• Sadiq Khan called for London to be placed in the second “high risk” category within days, despite warnings that it would risk destroying the capital’s economy;
  • UK has recorded 143 Covid-19-related deaths, the highest daily figure since June and double the total a week ago;
  • Tory MP Chris Green has resigned from his junior government post, complaining that the lockdown in his constituency of Bolton had not worked, adding: ‘The cure is worse than the disease’;
  • The largest increase in layoffs in a quarter century and a rise in unemployment to 4.5 percent fueled fears of a bloodbath in employment;
  • Millions of vulnerable people who were protected in the first wave of Covid-19 were told that they did not need to stay at home again;
  • Grieving family banned from saying the Lord’s Prayer at funeral because they “violated” Covid-19 restrictions;
  • Theresa May urged Boris Johnson to put business leaders on his SAGE scientific committee.

In his remarks at an online seminar with Oxford alumni, Prof Pollard explained that if successful, the vaccine will need to be approved by the Medicines and Health Products Regulatory Agency.

He said: “Once we get the results of the trial, I can’t imagine they will do it overnight.

“They will have to examine the data very carefully – the public will expect nothing less. “

The final assessment, he said, is likely to take weeks, even though he and his team have started a “rolling program” to give the regulatory agency access to ongoing trials.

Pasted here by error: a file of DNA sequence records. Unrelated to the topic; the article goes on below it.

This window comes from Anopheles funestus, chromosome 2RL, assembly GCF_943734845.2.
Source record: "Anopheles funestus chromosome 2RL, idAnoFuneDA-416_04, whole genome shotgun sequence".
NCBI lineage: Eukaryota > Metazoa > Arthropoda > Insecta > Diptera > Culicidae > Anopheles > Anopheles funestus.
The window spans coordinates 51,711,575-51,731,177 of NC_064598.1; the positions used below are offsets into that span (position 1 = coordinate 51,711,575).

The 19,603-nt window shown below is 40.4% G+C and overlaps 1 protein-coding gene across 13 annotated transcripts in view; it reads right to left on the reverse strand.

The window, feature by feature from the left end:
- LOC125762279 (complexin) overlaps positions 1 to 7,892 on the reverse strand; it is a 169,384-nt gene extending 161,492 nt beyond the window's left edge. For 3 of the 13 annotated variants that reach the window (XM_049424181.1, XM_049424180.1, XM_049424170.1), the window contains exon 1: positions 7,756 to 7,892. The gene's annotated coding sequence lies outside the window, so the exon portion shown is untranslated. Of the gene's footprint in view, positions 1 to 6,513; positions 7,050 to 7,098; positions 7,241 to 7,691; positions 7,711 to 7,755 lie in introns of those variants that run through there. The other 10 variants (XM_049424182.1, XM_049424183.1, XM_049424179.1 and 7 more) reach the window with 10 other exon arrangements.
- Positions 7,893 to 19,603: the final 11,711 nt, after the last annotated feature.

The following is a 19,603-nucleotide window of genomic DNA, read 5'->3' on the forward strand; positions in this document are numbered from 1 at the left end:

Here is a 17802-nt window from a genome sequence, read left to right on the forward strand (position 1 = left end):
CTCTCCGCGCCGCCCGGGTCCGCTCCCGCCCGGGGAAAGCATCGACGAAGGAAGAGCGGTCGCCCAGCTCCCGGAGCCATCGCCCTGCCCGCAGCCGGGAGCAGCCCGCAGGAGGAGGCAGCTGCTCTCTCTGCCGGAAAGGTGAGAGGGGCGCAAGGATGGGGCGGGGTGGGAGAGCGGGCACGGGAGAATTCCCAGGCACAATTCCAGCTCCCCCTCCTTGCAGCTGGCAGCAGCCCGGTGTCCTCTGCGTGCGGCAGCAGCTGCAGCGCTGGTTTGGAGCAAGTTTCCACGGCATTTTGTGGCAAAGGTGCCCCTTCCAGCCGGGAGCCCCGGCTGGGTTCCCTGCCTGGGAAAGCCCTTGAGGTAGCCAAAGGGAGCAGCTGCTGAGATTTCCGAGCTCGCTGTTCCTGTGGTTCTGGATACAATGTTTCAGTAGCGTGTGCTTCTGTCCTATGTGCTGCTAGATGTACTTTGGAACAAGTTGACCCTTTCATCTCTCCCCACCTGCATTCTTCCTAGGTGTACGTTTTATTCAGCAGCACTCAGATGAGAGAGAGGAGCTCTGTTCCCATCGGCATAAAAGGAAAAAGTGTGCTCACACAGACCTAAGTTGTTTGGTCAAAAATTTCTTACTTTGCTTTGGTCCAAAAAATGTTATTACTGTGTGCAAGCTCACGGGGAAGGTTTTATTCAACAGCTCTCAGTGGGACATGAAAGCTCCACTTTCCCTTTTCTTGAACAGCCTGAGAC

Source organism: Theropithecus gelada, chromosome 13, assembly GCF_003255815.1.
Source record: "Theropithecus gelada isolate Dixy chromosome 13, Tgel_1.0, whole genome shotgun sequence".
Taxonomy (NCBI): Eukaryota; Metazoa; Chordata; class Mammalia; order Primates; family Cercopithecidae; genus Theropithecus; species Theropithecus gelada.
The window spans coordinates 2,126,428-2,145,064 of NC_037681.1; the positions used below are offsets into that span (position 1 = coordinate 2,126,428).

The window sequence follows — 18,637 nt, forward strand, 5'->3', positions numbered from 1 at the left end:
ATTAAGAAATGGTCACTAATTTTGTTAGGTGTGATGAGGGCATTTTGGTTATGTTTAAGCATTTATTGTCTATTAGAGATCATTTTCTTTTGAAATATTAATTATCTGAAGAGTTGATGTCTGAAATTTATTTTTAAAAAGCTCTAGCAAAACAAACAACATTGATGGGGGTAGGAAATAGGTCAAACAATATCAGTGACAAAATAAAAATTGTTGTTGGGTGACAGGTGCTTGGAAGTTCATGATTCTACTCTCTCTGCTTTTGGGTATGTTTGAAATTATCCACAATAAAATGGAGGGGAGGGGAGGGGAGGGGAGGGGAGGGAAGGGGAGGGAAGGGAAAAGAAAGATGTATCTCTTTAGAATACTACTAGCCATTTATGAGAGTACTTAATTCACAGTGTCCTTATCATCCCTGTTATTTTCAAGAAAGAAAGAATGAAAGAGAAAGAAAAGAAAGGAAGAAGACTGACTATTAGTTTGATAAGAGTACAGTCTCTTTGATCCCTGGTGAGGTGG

The deployment of the vaccine will pose a “huge logistical challenge”, stressed the professor.

The Oxford University vaccine, produced with drug giant AstraZeneca, is one of only nine to have reached phase three of trials, the last step before implementation, and is widely regarded as the main candidate to deliver. Pictured: Walk-through test center in Stirling

The Oxford University vaccine, produced with drug giant AstraZeneca, is one of only nine to have reached phase three of trials, the last step before implementation, and is widely regarded as the main candidate to deliver. Pictured: Walk-through test center in Stirling

Professor Pollard said early results showed the vaccine causes the body to make antibodies against Covid, and these last for at least three months.

Professor Pollard said early results showed the vaccine causes the body to make antibodies against Covid, and these last for at least three months.

The Oxford vaccine is based on a type of genetically engineered coronavirus that gives chimpanzees a form of the common cold.

Trials of the vaccine involve 20,000 volunteers in Britain and other countries receiving the vaccine or a harmless placebo.